Hejnol and others favor a different idea, in which the mouth formally preceded the anus, which spontaneously burst through the other end of the body. “It’s a secondary breakthrough,” Hejnol said. “The gut forms, then [makes] a connection to the outer world.” Punching an extra hole in the body is not so difficult: Some worms have managed the feat dozens of times over. One unusually aerated specimen, a type of polyclad flatworm, sports multiple anuses that speckle its backside like feces-spewing freckles. Two others, a pair of sponge parasites called Syllis ramosa and Ramisyllis multicaudata, will twine their body through host tissues like a tapestry of tree roots, with each tip terminating in its own proprietary butthole; they have hundreds, perhaps thousands, in total. (It’s not totally clear why these animals and others spawned an embarrassment of anuses, but in at least some cases, Hejnol thinks it’s a logical outcome of a branched digestive system, which can more easily transport nutrients to a body’s every nook and cranny.)

Hejnol and his colleagues are still amassing support for their hypothesis, but he said there’s already some argument against the hole-splitting idea: Animals don’t generally express the same genes around their mouth and anus, a knock against the notion that the two openings are cut from the same developmental cloth. A better backstory for the orifice, he said, might involve a body plan stolen from the reproductive tract, which already naturally terminates at the animalian posterior.

If that theory pans out, though, it won’t necessarily close the case on the anus’s evolutionary start. A cursory glance at the animal tree of life might at first suggest that anal openings appeared about 550 million years ago, around the time our own bloblike ancestors straightened out into tubes. But Hejnol and many others think that the anus was so useful that animals independently evolved it at least half a dozen times, perhaps many more, and not necessarily in the same way. This timeline has other snags: Some creatures have since lost their anal opening—and some might have made theirs even further back in history.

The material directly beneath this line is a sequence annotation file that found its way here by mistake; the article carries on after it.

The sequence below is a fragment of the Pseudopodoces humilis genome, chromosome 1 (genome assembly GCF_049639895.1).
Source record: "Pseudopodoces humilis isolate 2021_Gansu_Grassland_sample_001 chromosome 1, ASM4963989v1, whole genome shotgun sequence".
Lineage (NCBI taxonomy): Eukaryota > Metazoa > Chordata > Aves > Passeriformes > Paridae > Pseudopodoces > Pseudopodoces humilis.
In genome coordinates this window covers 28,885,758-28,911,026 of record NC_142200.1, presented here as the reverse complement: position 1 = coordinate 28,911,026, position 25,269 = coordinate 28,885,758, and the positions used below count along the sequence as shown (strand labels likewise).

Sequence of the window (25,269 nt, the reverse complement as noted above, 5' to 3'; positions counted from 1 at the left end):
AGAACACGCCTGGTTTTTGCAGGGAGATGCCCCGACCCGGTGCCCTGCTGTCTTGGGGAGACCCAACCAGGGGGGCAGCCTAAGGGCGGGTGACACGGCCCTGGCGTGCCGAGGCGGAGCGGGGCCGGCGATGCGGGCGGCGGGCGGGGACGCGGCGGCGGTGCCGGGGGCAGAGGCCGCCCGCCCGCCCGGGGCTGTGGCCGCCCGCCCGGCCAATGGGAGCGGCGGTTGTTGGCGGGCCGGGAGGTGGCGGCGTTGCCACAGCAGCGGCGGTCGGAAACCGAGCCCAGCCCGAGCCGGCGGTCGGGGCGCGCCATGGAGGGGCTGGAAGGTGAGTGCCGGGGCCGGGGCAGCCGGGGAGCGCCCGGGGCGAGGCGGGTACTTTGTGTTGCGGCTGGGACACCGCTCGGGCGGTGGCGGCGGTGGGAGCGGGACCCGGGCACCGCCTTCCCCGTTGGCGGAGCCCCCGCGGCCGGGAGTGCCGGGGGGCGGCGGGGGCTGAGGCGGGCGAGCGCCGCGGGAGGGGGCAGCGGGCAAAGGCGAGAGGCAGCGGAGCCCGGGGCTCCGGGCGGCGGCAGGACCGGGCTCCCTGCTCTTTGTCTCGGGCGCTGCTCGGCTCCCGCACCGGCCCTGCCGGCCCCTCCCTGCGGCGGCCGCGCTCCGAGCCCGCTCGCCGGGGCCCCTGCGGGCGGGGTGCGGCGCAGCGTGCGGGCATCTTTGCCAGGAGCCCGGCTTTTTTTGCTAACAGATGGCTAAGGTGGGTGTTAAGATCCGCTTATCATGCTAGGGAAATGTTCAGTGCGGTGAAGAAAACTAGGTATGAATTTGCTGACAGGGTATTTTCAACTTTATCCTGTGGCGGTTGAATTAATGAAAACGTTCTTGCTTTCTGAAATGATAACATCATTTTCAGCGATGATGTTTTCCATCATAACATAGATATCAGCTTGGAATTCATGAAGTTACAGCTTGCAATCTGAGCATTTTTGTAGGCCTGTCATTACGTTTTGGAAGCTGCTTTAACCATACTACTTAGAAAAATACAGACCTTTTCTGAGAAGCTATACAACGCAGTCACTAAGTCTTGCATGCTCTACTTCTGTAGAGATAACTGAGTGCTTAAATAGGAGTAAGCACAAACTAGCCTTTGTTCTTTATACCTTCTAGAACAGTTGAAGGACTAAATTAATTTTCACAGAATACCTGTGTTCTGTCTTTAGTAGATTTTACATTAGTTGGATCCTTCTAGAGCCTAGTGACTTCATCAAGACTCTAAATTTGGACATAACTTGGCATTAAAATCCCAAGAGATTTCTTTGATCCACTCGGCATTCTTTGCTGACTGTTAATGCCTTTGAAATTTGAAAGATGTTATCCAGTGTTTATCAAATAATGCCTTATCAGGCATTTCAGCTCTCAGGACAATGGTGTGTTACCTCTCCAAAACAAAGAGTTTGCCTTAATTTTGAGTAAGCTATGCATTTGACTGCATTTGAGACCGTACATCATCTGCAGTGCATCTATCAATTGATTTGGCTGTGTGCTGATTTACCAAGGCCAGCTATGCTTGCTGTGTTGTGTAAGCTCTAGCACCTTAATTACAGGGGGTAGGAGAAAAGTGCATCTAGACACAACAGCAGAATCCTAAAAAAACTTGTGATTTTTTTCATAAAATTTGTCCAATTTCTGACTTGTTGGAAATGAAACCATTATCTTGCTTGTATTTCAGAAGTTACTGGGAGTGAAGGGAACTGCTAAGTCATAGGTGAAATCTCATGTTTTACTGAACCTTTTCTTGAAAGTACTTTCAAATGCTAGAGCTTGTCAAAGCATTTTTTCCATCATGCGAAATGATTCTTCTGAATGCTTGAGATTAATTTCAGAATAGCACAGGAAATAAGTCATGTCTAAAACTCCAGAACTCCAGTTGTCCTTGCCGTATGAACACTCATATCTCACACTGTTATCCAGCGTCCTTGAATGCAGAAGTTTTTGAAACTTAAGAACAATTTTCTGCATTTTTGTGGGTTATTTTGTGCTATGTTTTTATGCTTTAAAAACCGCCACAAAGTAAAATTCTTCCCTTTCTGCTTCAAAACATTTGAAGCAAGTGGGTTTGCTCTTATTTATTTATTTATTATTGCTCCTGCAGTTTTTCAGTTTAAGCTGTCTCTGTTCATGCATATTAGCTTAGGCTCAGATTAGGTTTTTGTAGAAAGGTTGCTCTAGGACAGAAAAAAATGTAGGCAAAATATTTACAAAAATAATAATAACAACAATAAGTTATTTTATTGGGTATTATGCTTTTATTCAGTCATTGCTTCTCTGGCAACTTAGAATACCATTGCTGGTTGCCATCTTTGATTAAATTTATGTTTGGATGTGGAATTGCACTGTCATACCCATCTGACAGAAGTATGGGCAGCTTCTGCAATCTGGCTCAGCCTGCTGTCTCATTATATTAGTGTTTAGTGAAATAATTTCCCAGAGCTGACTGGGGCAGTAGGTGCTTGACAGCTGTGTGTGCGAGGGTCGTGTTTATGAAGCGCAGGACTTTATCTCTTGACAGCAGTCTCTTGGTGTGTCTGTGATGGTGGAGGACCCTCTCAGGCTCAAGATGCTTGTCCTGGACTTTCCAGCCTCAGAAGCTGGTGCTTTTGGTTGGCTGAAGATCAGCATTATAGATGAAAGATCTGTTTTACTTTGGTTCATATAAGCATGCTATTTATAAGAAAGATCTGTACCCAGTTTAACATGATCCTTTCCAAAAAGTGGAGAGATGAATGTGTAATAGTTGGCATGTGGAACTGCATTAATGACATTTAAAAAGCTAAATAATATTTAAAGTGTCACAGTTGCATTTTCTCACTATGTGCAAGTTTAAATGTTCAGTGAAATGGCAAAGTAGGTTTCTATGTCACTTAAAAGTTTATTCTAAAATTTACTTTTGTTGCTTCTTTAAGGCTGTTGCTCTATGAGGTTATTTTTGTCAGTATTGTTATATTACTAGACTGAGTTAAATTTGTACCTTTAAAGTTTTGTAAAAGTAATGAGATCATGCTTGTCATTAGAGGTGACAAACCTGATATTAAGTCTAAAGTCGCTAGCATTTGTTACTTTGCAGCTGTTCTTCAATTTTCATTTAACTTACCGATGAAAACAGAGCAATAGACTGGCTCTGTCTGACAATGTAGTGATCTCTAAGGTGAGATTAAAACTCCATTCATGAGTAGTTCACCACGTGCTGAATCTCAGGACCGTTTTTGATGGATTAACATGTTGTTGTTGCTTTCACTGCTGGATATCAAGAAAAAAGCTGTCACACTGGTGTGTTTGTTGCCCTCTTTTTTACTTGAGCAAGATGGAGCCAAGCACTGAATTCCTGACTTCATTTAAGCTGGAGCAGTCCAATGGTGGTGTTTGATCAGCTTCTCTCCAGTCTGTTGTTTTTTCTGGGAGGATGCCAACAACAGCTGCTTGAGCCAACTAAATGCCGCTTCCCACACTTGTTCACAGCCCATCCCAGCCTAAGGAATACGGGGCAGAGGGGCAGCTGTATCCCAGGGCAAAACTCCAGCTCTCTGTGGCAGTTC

One of the largest potential wrinkles in the smooth anus narrative takes the shape of a comb jelly—a gelatinous animal that vaguely resembles a translucent Darth Vader helmet and is thought to be at least 700 million years old. As far back as the 1800s, scientists have been puzzling over comb jellies’ back end, and whether they were excreting formal feces from a set of strange-looking pores. More than a century passed before their acts of defecation were finally caught on camera, by the biologist William Browne of the University of Miami and his colleagues, who filmed one of the amorphous creatures taking a big fishy dump in the lab. When the clip debuted at a 2016 conference, “everyone in the hall audibly gasped,” Helm, who attended the lecture, told me. If comb jellies were pooping, that poop had to be coming out of some sort of rear hole. Perhaps, some said, the history of the anus ran far deeper in time than many had thought.